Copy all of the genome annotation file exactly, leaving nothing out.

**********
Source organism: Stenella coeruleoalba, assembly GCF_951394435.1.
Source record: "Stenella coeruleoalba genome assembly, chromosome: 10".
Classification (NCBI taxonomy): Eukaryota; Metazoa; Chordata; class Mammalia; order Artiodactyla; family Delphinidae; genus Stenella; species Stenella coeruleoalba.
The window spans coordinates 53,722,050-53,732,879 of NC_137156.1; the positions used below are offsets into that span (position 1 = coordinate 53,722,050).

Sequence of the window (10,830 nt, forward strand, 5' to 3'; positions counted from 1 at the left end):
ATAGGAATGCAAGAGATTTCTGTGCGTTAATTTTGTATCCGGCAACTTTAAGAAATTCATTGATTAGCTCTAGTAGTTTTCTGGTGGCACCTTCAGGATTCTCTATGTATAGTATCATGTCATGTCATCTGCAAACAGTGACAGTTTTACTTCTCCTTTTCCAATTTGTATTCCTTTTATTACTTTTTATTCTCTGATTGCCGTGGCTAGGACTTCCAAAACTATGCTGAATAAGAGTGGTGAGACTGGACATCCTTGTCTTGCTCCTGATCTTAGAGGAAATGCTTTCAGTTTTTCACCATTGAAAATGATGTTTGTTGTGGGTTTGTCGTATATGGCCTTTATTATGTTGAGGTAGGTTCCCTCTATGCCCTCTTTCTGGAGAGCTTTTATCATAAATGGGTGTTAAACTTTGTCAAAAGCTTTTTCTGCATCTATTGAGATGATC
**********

Source organism: Stenella coeruleoalba, assembly GCF_951394435.1.
Source record: "Stenella coeruleoalba genome assembly, chromosome: 10".
Classification (NCBI taxonomy): Eukaryota; Metazoa; Chordata; class Mammalia; order Artiodactyla; family Delphinidae; genus Stenella; species Stenella coeruleoalba.
The window spans coordinates 53,722,050-53,732,879 of NC_137156.1; the positions used below are offsets into that span (position 1 = coordinate 53,722,050).

Sequence of the window (10,830 nt, forward strand, 5' to 3'; positions counted from 1 at the left end):
ATAGGAATGCAAGAGATTTCTGTGCGTTAATTTTGTATCCGGCAACTTTAAGAAATTCATTGATTAGCTCTAGTAGTTTTCTGGTGGCACCTTCAGGATTCTCTATGTATAGTATCATGTCATGTCATCTGCAAACAGTGACAGTTTTACTTCTCCTTTTCCAATTTGTATTCCTTTTATTACTTTTTATTCTCTGATTGCCGTGGCTAGGACTTCCAAAACTATGCTGAATAAGAGTGGTGAGACTGGACATCCTTGTCTTGCTCCTGATCTTAGAGGAAATGCTTTCAGTTTTTCACCATTGAAAATGATGTTTGTTGTGGGTTTGTCGTATATGGCCTTTATTATGTTGAGGTAGGTTCCCTCTATGCCCTCTTTCTGGAGAGCTTTTATCATAAATGGGTGTTAAACTTTGTCAAAAGCTTTTTCTGCATCTATTGAGATGATC